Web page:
By Munir Kotadia
23 May 2006
The head of eBay Australia's IT security has slammed the wider
security community for making it difficult for users to learn about
using the Internet safely, because they sensationalise online crimes
and keep changing the names of potential threats.
Speaking at the AusCERT 2006 conference in the Gold Coast today,
Alistair MacGibbon, Australian director of trust and safety at eBay,
told delegates that Internet-based crimes are no different to crimes
in the real world.
"There is nothing new about the Internet crimes we see and there is
nothing new in the ways we have to fight them," said MacGibbon.
"Hacking is breaking into someone's computer system and tampering with
data or stealing it. Is it any different from so long ago when people
would break into the store room and steal the files of a company?".
MacGibbon said that in the online space there is obviously an issue
with jurisdiction and also what the victim experiences, but
essentially he said they were exactly the same crimes with the same
motivations as in the offline world.
One prime example of what confuses users is the constant name-changing
when it comes to potential threats - such as phishing.
"Phishing is about tricking someone into giving out details online --
like their password or their personal credentials when we know they
shouldn't. Social engineering was about exactly the same thing.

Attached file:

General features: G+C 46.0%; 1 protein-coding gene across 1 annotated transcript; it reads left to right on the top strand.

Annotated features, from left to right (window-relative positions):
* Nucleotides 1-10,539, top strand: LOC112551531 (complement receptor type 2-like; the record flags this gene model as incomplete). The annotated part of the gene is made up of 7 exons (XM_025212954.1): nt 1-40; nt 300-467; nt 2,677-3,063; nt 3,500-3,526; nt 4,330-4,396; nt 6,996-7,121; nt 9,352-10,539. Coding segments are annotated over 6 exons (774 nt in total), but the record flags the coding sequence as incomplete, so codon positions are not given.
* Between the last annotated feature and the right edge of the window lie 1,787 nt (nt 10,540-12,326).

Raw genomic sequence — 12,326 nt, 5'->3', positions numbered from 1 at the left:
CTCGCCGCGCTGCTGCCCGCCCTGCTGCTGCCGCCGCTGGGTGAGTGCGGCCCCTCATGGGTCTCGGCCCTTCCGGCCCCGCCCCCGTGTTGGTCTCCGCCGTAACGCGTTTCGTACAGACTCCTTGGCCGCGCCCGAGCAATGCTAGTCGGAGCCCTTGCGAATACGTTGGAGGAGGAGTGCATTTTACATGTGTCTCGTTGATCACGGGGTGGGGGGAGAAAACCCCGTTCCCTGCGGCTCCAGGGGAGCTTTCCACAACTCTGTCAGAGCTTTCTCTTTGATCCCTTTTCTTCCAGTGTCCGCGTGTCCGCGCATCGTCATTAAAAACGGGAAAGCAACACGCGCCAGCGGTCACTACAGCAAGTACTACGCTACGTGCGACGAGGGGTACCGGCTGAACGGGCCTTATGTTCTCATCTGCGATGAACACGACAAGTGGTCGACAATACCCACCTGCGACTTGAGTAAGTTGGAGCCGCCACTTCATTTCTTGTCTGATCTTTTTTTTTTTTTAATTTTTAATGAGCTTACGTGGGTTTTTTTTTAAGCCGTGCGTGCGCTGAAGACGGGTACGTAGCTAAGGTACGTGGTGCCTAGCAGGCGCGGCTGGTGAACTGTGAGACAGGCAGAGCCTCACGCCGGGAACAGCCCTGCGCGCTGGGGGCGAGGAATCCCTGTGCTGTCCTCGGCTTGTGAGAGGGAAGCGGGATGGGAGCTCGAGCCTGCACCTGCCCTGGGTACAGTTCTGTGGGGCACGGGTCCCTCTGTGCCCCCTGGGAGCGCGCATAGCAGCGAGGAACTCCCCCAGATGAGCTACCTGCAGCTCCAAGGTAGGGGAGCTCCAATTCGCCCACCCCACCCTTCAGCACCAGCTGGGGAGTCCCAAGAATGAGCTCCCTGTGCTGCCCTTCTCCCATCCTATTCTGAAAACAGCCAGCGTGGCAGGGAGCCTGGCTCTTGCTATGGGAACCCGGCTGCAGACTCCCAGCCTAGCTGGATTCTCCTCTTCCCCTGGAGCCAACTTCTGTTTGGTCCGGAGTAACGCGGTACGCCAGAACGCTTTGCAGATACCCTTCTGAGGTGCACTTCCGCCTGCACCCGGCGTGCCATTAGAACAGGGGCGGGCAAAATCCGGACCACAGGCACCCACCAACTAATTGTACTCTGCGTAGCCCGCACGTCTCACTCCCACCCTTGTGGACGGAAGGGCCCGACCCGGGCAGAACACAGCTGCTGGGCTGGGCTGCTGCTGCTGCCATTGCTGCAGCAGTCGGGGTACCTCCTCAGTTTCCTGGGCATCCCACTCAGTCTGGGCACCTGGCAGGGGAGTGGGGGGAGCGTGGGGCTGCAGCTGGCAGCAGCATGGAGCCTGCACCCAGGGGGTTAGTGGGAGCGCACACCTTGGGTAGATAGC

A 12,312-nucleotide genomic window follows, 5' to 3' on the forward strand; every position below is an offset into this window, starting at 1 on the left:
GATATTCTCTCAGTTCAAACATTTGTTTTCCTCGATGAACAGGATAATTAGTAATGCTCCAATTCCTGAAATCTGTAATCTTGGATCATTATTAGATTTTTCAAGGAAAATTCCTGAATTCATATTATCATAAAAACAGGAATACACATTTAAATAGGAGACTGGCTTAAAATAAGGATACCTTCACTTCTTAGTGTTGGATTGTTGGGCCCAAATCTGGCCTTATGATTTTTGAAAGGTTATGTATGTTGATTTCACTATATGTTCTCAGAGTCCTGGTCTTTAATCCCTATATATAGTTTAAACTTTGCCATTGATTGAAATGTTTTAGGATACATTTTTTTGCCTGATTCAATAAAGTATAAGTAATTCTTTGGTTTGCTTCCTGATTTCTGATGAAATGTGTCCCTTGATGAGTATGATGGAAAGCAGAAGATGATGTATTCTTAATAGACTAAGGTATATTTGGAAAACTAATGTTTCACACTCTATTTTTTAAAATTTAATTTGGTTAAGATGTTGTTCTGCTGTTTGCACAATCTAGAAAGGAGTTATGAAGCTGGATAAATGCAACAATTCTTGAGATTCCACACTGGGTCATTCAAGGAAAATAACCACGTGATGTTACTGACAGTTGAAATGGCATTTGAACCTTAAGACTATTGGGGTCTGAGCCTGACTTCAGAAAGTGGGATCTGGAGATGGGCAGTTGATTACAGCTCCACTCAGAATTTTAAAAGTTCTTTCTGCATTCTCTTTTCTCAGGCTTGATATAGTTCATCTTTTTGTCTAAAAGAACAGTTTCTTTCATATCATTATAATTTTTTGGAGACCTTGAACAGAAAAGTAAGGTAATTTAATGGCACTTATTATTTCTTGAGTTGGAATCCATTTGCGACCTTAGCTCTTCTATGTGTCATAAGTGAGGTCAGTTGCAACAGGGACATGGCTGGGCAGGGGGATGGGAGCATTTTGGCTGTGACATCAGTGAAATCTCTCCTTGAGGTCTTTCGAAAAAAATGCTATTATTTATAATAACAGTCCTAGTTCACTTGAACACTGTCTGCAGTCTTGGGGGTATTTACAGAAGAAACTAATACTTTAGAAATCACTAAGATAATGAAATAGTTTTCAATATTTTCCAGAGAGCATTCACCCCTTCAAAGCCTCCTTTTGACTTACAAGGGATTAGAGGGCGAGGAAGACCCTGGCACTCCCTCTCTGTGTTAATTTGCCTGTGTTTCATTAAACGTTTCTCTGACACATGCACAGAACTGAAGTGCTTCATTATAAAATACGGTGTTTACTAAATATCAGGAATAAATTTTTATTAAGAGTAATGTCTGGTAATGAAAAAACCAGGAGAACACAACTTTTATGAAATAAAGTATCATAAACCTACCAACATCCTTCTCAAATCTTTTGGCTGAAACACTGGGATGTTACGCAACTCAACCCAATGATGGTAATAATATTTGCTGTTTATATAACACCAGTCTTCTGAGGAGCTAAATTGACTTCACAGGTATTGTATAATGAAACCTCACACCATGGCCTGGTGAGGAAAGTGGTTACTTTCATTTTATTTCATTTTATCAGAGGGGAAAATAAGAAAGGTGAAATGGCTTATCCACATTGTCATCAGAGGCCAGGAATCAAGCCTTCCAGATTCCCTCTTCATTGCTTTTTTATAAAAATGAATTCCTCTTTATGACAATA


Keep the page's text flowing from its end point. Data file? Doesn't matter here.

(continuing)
"We have phishing one day, spear phishing the next, deep sea phishing
and puddle phishing. All of them are variations on a theme and none of
them different to the other crime," said MacGibbon.
"We sensationalise those crimes and make it much harder to educate
consumers," he added.
Even without the added hype, fighting crimes and educating the public
on how to go about their business safely is not an easy task, said
MacGibbon, who is a 15 years veteran of the police force and an
ex-director of the Australian High Tech Crime Centre.
As an example, MacGibbon cited murder rates, of which he said
criminologists spend years trying to collect accurate data so it can
be analysed and checked for trends.
"Even with something as simple as counting murders we have spent years
trying to do it. Why? Because the definition in the legislation is
different. The definition in the forms that get ticked in the various
agencies are different. So our ability to count that crime in the
offline space is difficult," said MacGibbon.
Munir Kotadia travelled to the Gold Coast as a guest of AusCERT.
Attend the Black Hat Briefings and
Training, Las Vegas July 29 - August 3
2,500+ international security experts from 40 nations,
10 tracks, no vendor pitches.